Closing The Gap

41 percent of men say they've never heard of the #MeToo movement

A man walks through the paddock area on Belmont Stakes Day before the 148th Belmont Stakes.
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For some, it may feel as though #MeToo has dominated headlines and conversations for months, but a new survey reveals that 41 percent of men say they've never heard of the movement.

The survey, conducted by Glamour and GQ, asked 1,147 men between the ages of 18 and 55 to answer questions about sexual harassment.

Among those surveyed, results showed that young, Southern and married men with incomes over $100,000 were least likely to be aware of the #MeToo movement. Overall, the study showed that 47 percent of men haven't talked about the topic at all with anyone, and just 31 percent said they have discussed it with a female friend.

GQ editor Benjy Hansen-Bundy says he believes that many men are wary about how to approach the issue and therefore, they avoid discussing it altogether.

"To be honest, I feel some of that trepidation too," he writes in the in GQ's story about the survey.

When looking at the responses from the anonymous group of men, Hansen-Bundy and Glamour editor Justine Harman saw a mix of answers that indicated some men feel angry, torn or anxious about how to discuss the topic.

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One respondent wrote, "Most men are unsure of how to handle speaking to women on a normal basis. Now they are even more unsettled and confused about how to approach a woman, handle a conversation or give a compliment. Some have said that the movement may not have a true, lasting effect."

In a Facebook post earlier this year, Sheryl Sandberg explained why this fear of interacting with a female colleague can have a negative impact on a woman's career.

"If men think that the way to address workplace sexual harassment is to avoid one-on-one time with female colleagues – including meetings, coffee breaks and all the interactions that help us work together effectively – it will be a huge setback for women," she wrote.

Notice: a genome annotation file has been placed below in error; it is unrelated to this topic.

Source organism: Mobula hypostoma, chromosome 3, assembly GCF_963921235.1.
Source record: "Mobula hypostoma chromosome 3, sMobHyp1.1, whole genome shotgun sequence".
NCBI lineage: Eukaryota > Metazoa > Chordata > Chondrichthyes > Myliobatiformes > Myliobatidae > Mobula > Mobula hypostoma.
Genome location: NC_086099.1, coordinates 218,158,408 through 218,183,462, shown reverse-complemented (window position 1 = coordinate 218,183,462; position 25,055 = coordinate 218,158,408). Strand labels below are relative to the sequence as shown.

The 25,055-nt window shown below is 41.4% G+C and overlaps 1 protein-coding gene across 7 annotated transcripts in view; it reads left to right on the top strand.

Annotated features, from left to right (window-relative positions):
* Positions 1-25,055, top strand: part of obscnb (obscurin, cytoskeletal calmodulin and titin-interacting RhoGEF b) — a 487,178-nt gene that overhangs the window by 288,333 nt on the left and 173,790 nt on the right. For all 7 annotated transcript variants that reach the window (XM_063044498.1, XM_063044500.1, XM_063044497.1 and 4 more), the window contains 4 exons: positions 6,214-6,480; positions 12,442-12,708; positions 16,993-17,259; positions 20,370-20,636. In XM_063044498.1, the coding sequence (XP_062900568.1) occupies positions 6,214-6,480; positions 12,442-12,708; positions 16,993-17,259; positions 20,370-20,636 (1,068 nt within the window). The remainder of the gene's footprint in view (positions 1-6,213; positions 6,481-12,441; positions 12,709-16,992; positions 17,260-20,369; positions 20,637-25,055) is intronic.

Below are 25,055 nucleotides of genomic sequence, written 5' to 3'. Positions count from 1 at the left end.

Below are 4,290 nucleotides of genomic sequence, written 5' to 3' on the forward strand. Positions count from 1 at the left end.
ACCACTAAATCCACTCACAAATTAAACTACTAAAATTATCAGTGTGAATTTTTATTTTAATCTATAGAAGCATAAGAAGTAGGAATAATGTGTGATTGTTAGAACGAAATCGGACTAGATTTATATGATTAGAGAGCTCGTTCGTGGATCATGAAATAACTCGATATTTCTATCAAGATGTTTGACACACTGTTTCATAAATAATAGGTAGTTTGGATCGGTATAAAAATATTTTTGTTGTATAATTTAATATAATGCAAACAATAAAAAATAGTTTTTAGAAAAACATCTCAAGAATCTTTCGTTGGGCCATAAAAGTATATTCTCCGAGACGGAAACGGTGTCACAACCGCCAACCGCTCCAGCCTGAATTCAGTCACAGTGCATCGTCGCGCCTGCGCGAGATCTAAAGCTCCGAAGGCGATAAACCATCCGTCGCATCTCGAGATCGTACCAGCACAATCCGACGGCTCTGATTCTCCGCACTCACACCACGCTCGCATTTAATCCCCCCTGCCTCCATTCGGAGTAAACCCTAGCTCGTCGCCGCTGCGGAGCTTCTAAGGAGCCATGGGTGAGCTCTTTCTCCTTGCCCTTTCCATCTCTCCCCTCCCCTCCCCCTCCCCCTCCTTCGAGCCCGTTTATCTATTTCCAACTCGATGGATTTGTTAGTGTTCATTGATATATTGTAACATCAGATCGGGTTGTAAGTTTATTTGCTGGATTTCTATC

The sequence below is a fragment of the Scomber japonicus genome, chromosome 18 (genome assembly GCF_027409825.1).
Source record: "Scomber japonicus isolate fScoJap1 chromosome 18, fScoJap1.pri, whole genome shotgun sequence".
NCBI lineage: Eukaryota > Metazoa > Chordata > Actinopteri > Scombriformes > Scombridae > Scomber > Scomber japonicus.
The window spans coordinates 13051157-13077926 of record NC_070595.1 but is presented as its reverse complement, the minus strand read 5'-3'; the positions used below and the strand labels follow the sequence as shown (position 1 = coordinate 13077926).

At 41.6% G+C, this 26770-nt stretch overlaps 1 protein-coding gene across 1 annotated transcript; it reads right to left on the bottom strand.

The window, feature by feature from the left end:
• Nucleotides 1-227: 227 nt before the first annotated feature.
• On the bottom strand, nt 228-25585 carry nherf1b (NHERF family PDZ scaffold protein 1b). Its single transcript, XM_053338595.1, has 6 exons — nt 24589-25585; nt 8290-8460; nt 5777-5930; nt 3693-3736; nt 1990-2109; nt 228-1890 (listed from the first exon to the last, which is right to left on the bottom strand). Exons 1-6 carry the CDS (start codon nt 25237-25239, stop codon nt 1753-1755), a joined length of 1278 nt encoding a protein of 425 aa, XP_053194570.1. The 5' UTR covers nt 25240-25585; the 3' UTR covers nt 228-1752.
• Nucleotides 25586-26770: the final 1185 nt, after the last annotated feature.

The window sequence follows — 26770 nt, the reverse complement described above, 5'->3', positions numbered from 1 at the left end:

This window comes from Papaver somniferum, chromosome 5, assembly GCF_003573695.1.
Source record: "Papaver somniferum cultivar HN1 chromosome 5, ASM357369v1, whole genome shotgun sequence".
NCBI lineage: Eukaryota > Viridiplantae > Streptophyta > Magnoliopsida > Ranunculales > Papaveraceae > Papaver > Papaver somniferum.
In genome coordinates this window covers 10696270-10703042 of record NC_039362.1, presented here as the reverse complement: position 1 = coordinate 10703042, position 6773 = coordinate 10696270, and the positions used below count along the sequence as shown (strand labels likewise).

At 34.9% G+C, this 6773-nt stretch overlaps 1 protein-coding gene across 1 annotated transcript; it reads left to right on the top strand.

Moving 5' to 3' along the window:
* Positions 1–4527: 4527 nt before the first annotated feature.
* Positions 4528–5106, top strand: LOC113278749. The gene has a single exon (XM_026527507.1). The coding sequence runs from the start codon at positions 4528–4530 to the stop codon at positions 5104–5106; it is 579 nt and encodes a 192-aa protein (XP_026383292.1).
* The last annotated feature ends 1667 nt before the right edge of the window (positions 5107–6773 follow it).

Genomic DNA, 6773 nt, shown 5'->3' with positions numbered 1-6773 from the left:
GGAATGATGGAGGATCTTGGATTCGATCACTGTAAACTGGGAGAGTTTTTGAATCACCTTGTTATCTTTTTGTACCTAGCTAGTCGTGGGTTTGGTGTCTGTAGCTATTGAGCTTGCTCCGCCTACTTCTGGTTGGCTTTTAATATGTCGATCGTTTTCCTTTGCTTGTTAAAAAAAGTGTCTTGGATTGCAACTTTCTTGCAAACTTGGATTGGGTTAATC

For men who really want to create change, she suggests mentoring women rather than avoiding them as a solution to the problem.

"People with mentors are more likely to get promotions – yet women are less likely than men to be mentored, and women of color get the least support of all," she adds. "If we're going to change the power imbalance that enables so much sexual harassment in the first place, we need to ensure women get more mentorship and sponsorship, not less."

As Glamour and GQ work to make the conversation around #MeToo more inclusive of everyone, Hansen-Bundy says that one upside to the fear men have around the topic is that is forces them to rethink their actions. Results from the survey showed that 38 percent of the men said that #MeToo has made them reevaluate their past sexual experiences.

"It's part of a course correction," adds Hansen-Bundy. "The data also shows that younger men are more likely to say #MeToo will improve workplace equality, which I think shows that the movement may be educating guys on a broader cultural level."

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